CPI(M) opposes the provision of caste-based reservations for upper and dominant castes. As an exception, we supported the extension of reservations for economically weaker sections (EWS) among upper-castes and dominant castes, although it is not based on the criteria of social backwardness, for the reason that it may help in mitigating the anti-reservation sentiments among the poor that belong to unreserved groups and thus help in preserving class unity.

CPI(M) opposes the demand for allocation of reservations to every caste or social group on the basis of its proportion to total population, the only exception being SC, ST’s. This demand implies abandonment of social backwardness as the basic criteria for offering reservations to any group and introduction of a simple arithmetic calculation, which covers up the obnoxious social hierarchy of caste system.



Results of Implementation of Reservations

The experience and the results of the implementation of reservations during the last seven decades of independent India can be summarised as follows:

1) Reservations have catalysed spread of education among socially disadvantaged communities. They have provided some scope for social mobility for persons from these groups through the employment in government and public sector and through political positions in legislative bodies.

2) But reservations have not benefited all the needy sections of these disadvantaged groups. Only a minuscule part of them gained, producing a small middle-class. Even among the castes of the same group, most populous and relatively advanced caste has grabbed most of the benefits of reservation. As a matter of fact, reservations benefited only the relatively better-off families and thereafter kept on benefiting only them, increasingly excluding the needy ones. Vast mass of the socially disadvantaged people are still haunted by poverty, illiteracy, ill-health, unemployment, oppression and discrimination in their daily life. It becomes apparent that reservations are simply a mechanism for social mobility for a few people and not for achieving social equality as is being claimed by many votaries of identity politics.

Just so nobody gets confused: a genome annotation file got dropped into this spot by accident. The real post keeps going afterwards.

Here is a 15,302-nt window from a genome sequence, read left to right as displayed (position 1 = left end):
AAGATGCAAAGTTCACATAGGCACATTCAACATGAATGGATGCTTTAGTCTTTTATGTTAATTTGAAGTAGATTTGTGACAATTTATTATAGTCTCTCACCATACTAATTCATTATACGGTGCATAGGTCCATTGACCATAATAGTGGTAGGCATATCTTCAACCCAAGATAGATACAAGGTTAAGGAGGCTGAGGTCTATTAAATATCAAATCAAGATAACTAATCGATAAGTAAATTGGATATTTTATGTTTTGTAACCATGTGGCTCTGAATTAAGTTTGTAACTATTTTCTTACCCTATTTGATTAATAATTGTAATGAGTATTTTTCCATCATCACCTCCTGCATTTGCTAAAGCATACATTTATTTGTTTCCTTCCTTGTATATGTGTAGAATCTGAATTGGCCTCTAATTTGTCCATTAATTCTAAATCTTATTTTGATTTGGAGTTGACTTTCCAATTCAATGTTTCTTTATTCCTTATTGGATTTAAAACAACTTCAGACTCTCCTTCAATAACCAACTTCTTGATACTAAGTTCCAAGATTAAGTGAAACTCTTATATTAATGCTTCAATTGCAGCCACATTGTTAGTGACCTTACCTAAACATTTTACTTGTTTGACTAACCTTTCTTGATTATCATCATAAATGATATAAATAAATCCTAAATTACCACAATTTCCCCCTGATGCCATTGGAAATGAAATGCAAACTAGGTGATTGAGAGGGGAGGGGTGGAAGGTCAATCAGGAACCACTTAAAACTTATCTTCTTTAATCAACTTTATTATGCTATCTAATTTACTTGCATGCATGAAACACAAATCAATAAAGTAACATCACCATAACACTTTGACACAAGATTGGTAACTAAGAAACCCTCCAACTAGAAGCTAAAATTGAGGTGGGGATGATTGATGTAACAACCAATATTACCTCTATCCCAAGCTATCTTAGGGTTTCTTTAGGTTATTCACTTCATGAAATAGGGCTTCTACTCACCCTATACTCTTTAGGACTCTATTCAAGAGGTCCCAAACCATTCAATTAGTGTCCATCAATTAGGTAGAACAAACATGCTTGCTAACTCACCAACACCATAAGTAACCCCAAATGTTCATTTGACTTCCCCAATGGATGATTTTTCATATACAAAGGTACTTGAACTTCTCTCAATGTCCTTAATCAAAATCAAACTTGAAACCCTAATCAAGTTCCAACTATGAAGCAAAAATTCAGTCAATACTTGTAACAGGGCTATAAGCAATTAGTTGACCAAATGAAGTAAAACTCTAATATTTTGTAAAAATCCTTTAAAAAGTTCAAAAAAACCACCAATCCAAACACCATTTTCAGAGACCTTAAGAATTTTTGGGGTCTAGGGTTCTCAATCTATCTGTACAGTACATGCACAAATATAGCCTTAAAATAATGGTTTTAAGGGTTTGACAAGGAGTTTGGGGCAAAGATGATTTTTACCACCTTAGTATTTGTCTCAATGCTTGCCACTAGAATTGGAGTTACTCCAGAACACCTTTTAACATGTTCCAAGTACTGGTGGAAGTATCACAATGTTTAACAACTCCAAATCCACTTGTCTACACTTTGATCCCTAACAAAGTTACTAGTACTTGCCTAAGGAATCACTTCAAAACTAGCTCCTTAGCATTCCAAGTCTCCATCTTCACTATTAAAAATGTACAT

3) Even the limited usefulness of reservations has been diminishing after the advent of neoliberal economic policies. Education and employment opportunities in public sphere have been shrinking because of privatisation and dismantling of public sector, contractualisation of labour, mechanisation and the resulting jobless development and commercialisation of education. Hence, the space for implementing reservations is daily becoming narrow.

4) As a remedy for the shrinking opportunities, introduction of reservation in private sector is demanded by the social movements. CPI(M) also strongly supports this demand. But the private sector is bitterly opposing this proposal. Even if the demand for reservation in private sector is conceded, the benefit will be limited and there will be no fundamental change because the jobs available in the organised private sector would be meagre when compared to the vast masses of job seekers from the oppressed social groups.

5) As the size of reservation pie is shrinking, competition for a better share in that diminishing resource has been escalating among different groups of weaker sections. The result is increase in contradictions and conflicts between different sections and castes for cornering the available meagre resources. This led to the emergence of demands for reservations from new sections and for categorisation of existing quota of reservations for equitable distribution.

6) As a consequence, based on these demands related to reservations, agitations and movements have been proliferating. Caste and social identity have become the main factors of mobilisation in these agitations.